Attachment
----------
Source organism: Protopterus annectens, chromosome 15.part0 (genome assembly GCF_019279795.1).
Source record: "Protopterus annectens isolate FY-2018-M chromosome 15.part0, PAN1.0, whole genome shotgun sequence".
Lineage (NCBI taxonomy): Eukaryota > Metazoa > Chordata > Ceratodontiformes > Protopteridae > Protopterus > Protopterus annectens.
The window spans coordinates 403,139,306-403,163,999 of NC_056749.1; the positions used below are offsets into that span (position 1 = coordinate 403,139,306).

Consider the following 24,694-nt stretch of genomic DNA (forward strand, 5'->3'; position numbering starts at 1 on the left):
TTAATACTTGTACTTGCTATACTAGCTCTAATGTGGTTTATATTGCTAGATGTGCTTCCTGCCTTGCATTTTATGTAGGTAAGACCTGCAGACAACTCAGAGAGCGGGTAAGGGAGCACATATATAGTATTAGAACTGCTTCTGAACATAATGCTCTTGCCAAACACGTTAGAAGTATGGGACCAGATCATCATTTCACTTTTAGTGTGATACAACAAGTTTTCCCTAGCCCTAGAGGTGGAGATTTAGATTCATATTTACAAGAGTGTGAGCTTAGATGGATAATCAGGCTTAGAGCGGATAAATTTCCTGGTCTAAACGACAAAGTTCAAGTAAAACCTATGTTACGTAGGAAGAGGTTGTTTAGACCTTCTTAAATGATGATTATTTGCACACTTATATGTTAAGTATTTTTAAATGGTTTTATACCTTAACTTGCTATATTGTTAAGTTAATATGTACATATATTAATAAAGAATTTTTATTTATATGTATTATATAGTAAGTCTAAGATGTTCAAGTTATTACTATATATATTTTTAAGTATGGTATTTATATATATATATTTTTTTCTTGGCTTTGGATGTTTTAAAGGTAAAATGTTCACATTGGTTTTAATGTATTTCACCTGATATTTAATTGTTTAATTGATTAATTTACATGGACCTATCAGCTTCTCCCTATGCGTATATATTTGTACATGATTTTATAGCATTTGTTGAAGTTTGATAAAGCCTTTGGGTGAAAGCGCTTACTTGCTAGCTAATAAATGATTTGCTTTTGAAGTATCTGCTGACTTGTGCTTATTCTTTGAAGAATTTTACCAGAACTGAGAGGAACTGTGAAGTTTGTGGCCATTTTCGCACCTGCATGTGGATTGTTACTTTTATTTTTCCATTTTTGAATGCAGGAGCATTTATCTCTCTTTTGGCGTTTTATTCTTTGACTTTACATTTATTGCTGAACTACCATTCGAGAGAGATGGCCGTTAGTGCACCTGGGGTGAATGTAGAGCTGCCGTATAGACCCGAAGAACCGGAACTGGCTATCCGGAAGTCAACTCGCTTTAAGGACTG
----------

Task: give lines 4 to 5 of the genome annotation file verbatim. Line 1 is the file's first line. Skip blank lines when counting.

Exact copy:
The window spans coordinates 403,139,306-403,163,999 of NC_056749.1; the positions used below are offsets into that span (position 1 = coordinate 403,139,306).

Consider the following 24,694-nt stretch of genomic DNA (forward strand, 5'->3'; position numbering starts at 1 on the left):